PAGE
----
Kaya Derin Ozkan
Kirkuk the oil rich land in northern Iraq, formerly held by the KRI (Kurdish Region of Iraq) has been recaptured by Iraqi forces. Thousands of Kurds have fled the now war-torn lands of Kirkuk, whilst Iraqi forces are marching in and tearing down posters, flyers and flags of the KRI. Iraqi forces advanced rapidly through the northern borders of the country recapturing territory and the two largest oil fields from the Kurds. The Bai Hasan and Avana oil fields account for about 250,000 barrels of production a day of the 650,000 the autonomous Kurdish region exported to finance its operations.
A day after seizing Kirkuk, a city of a million people, Baghdad’s troops took back towns and the countryside, with the Kurds retreating without a fight. Their loss deals an economic blow to Kurdish efforts to declare independence from the central government in Baghdad. Kurds voted in a referendum last month for a separate state, but Baghdad declared the vote illegal.
Iranian government officials, too, were celebrating the win in Kirkuk, as they also have significant Kurdish populations within their lands. which the Kurdish leader, Massoud Barzani, had been planning to annex by including it within the boundaries in which the referendum was held. “We were never going to let a Zionist project like this claim Kirkuk,” said another senior leader of the Shia-led forces, known as the Popular Mobilisation Units (PMUs). “Kirkuk is central to Iraq’s economy and it will never belong to Barzani.”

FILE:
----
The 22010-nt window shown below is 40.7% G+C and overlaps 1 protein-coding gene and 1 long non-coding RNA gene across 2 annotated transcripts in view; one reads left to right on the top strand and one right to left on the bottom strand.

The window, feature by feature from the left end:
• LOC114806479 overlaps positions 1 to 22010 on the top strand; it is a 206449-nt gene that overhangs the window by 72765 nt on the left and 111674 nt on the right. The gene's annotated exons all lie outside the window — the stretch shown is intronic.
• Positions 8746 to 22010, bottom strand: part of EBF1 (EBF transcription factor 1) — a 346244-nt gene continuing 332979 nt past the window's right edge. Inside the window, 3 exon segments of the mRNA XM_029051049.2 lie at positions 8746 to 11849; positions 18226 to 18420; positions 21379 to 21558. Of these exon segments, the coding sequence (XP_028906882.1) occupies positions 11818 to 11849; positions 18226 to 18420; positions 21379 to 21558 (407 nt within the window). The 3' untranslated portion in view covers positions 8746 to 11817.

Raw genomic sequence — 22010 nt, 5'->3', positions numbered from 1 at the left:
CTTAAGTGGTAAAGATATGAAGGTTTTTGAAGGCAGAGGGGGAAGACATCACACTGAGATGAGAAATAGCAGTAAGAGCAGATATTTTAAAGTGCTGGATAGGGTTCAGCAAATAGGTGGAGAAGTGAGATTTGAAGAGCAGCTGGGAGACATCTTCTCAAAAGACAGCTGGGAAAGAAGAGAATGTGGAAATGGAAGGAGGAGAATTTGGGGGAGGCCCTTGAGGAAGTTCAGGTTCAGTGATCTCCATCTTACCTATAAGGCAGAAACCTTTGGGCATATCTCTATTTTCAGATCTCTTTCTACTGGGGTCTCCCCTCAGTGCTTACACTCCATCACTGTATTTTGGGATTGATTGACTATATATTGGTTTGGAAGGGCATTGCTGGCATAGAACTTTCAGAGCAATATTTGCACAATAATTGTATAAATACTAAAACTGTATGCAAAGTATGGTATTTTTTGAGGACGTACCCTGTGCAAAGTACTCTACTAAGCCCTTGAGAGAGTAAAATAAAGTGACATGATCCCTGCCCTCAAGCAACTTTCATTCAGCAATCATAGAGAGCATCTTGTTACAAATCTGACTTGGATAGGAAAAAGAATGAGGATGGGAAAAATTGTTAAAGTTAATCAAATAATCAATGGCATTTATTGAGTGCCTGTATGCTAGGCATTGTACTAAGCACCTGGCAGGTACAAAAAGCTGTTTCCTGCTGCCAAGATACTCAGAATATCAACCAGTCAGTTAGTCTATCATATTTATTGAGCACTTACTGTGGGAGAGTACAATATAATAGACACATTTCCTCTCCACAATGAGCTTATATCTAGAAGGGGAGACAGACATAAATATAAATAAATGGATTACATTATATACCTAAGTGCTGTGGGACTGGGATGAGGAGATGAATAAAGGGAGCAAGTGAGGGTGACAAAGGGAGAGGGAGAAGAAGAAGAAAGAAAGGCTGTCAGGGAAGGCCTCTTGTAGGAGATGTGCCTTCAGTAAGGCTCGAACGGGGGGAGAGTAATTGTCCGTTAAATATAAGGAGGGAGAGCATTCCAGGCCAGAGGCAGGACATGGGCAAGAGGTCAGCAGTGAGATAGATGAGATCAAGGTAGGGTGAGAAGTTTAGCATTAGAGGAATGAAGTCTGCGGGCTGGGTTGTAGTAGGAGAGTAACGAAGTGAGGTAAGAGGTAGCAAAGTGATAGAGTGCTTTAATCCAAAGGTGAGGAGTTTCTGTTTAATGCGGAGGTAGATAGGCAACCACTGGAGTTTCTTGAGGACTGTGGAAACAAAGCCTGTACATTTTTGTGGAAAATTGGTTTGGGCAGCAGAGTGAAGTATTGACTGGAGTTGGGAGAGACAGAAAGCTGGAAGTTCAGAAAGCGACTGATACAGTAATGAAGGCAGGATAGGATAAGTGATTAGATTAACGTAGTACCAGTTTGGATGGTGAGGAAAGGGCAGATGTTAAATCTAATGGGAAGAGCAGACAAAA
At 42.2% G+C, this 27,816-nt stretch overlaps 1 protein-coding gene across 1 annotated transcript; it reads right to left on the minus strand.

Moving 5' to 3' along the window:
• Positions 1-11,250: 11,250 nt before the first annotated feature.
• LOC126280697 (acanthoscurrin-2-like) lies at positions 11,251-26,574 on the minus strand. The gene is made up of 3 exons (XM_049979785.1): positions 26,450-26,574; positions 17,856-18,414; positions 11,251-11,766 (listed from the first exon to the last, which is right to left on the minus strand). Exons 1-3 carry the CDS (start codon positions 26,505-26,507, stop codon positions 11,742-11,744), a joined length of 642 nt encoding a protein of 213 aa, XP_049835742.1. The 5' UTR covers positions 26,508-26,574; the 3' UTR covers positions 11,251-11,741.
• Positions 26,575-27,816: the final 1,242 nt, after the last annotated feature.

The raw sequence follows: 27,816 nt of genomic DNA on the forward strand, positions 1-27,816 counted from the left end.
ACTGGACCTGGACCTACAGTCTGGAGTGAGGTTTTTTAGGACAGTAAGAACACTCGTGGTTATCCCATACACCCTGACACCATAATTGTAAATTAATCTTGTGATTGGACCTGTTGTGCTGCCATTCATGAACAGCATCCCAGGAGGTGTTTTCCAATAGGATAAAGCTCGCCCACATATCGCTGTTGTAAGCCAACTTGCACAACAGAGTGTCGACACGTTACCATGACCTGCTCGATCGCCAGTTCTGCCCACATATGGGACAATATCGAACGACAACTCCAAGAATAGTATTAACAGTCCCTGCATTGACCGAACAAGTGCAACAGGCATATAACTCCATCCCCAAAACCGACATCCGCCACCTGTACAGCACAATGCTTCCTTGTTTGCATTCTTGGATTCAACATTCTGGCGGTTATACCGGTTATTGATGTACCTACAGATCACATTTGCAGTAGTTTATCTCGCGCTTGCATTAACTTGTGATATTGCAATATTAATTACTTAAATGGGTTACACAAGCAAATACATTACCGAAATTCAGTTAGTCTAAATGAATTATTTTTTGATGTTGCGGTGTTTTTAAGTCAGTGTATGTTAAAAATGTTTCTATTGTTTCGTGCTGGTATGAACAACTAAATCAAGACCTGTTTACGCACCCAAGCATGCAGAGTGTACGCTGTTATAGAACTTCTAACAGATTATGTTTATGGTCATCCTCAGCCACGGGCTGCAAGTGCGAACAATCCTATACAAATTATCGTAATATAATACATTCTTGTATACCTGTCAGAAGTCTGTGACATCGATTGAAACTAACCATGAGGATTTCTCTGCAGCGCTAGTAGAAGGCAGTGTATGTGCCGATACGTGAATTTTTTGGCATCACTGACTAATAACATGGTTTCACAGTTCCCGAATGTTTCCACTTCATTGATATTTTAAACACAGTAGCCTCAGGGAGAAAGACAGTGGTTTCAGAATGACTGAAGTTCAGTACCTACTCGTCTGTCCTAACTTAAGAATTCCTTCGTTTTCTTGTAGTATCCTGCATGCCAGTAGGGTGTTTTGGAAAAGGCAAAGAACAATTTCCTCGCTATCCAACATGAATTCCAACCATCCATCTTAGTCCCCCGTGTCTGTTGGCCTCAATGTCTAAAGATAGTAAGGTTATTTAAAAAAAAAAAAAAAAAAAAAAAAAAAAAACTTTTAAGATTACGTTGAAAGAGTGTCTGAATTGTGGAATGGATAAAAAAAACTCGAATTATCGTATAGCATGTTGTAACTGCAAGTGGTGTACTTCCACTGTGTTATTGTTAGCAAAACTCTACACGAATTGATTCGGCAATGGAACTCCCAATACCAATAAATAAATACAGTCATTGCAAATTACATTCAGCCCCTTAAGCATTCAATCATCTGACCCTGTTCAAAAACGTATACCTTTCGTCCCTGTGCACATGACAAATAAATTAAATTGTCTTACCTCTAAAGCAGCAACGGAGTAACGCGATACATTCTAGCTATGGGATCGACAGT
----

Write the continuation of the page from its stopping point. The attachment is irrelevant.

The US, which was vehemently opposed to the ballot – especially the decision to include Kirkuk – insisted that despite the latest Iraqi move the areas that the central government has “seized” remain disputed.
Overall the Iraqi government is fighting on all sides, on one hand fighting against IS(Islamic State), and the KRI on another. But how far does the kurdish conflict go? The kurds are an ethnic group that have desired an independent nation from their time in the Ottoman Empire. The KRI was an autonomous nation due to the Gulf War of 1991 but was later deemed as a semi-autonomous region after the 2003 invasion of Iraq. They are also the fourth largest ethnic group in the middle east. Their ambitions of an independence have been suppressed through military dominance and ethnic cleansings by Iran, Turkey, and Iraq.
To conclude, the Kurds will continue to strive to establish an independent Kurdistan recognized by the UN.